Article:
Sunday, 29 June 2014

Are You Immigrating to Canada? Be advised of Tax Compliance Demands

Once you settle in Canada  you are resident for tax purposes and would have to comply with the following.

You have to declare annually your world wide income and capital gains and file annual income tax returns. 
  • You have to report annually details of your foreign assets -other than personal use assets -if their total cost or their market value at the date when you took up Canadian residency exceed $100,000 any time during the year. See form T1135 and its guide.
http://www.cra-arc.gc.ca/E/pbg/tf/t1135/t1135-11-13e.pdf
  • You have to report details of foreign corporations which you or together with related persons have 10% or more ownership.  There may be other situations which requires you to file the details of foreign corporations which you have an interest in.   See form T1134 and its guide.
http://www.cra-arc.gc.ca/formspubs/frms/rft1134-eng.html
  • You should also be mindful of income generated in a foreign corporation which you have control.  Control for this purpose is defined differently from its common understanding.  Control includes control with a related group or even control with three other Canadian residents.  You may have to include this income in your personal taxable income. This kind of income is called foreign accrued property income or FAPI and it generally arises if you have income from activities that are considered not-active as defined by the Income Tax Act for this purpose.  There are other situations which FAPI income may have to be declared.
for more information on taxation visit my website.

www.tavana.ca


This blog is for general information only and cannot replace professional advice.
The reader is invited to contact the writer to discuss the contents of the newsletter.
Readers are advised to seek professional advice before acting on the material
in this newsletter



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Wednesday, 11 June 2014

Canada Revenue Agenciy is Looking into Your Net Worth!! Did you report all your taxable income?

Canada Revenue Agency has recently started looking at the wealth of Canadian residents.  Although this tool was always available to CRA, but has now become standard procedure. This method is used to identify unreported income.  What they do is ask you to report the cost of all your assets and liabilities at a base year say 2010 and then at the end of 2013.  If there is an increase you should be able to substantiate it by showing that your net income after tax and living expenses + capital gains increased by the same amount or you should provide other proof as to how your net worth at the end of 2013 increased.  Common sources of increase in net  worth other than after tax incomeare as follows:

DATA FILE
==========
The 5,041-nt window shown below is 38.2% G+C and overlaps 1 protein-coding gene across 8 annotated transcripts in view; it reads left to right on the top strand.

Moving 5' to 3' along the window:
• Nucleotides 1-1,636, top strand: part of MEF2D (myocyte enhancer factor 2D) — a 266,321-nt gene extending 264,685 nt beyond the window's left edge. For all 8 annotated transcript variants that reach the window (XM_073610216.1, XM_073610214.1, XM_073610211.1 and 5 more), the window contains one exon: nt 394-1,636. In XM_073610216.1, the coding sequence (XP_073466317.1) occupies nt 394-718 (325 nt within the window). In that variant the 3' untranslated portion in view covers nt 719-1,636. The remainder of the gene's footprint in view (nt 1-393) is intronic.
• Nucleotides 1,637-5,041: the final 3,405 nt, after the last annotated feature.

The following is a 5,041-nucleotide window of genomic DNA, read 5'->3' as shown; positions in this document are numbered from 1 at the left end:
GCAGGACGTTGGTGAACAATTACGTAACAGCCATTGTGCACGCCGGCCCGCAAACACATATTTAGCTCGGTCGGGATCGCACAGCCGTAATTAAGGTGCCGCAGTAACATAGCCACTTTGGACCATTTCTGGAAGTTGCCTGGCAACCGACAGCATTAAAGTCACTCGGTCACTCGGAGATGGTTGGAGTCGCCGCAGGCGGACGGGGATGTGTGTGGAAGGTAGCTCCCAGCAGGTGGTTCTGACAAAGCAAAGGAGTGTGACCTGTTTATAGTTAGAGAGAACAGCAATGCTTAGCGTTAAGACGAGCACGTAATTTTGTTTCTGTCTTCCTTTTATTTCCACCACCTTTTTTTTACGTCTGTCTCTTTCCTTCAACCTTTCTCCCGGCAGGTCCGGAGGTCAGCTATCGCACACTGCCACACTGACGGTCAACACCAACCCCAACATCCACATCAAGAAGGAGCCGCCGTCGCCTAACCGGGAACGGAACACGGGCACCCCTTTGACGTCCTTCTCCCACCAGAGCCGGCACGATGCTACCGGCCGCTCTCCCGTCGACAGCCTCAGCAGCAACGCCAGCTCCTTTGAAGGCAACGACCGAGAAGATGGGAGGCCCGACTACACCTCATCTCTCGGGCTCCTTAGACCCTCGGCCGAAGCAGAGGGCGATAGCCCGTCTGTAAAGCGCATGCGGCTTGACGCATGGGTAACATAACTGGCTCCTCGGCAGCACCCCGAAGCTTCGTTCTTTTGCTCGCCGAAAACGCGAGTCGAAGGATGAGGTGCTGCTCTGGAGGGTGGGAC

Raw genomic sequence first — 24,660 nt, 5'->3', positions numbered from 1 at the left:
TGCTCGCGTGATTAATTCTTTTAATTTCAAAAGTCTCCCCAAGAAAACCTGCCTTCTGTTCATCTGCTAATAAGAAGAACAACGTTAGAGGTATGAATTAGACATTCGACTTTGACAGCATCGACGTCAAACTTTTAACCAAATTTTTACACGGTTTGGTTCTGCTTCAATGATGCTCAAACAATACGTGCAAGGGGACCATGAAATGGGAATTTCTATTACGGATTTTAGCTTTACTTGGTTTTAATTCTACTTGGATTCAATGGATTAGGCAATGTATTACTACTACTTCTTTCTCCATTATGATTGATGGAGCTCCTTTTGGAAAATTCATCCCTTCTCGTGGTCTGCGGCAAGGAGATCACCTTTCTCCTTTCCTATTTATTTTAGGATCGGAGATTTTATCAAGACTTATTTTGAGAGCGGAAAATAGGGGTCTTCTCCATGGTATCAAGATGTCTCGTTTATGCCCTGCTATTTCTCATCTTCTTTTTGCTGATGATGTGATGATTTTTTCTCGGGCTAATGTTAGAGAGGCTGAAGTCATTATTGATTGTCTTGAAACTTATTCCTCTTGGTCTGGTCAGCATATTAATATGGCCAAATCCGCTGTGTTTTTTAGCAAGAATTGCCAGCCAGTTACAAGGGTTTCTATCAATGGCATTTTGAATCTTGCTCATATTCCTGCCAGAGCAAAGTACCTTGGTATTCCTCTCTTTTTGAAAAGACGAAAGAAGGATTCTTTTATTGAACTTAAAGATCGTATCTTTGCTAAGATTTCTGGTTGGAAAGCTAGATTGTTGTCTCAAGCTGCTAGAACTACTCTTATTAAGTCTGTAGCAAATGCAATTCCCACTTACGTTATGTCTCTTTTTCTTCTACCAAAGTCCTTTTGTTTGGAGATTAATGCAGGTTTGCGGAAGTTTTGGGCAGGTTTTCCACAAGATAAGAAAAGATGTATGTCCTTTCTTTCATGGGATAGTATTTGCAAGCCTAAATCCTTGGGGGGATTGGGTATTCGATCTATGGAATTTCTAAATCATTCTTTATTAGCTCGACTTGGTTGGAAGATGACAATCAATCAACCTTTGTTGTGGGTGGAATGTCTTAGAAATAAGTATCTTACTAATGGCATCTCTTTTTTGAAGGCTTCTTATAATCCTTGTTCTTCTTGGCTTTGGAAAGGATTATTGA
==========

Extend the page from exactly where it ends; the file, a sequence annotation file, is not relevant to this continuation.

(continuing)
1)  Gain on the sale of your principle residence.
2)  Inheritance.
3)  Gift from relatives.

This is a complicated area and every individual should be prepared. I suggest that one should perform this exercise and be prepared to account for unreported appreciation in wealth.  If you are concerned and worried consult with a professional and seriously consider a voluntary disclosure.

See my newsletter on the subject of voluntary disclosure.

http://www.tavana.ca/sites/default/files/voluntarydisclosure.pdf


for more information on taxation visit my website.

www.tavana.ca


This blog is for general information only and cannot replace professional advice.
The reader is invited to contact the writer to discuss the contents of the newsletter.
Readers are advised to seek professional advice before acting on the material
in this newsletter


Non-residents of Canada Avoid the $2,500 Penalty when Selling your Real Estate in Canada!!

We have noticed that some non-resident landlords that have been filing Canadian tax returns under ITA216 have unknowingly declared themselves as resident of Canada when selling their property. This unfortunately results in a penalty of up to $2,500 which could have been avoided. This is happening more often with Canadian citizens who are no longer residents. In order to comply with Canadian tax law and avoid the penalty one should declare one's non-residency and file the required government forms. See my news letter and blog on this subject.



http://www.tavana.ca/newsletters/sale-canadian-real-estate-non-resident-november-2012


This blog is for general information only and cannot replace professional advice.
The reader is invited to contact the writer to discuss the contents of the newsletter.
Readers are advised to seek professional advice before acting on the material
in this newsletter

Tuesday, 10 June 2014

Appeal your Income Tax Notice of Assessment (filing a Notice of Objection) or Reassessment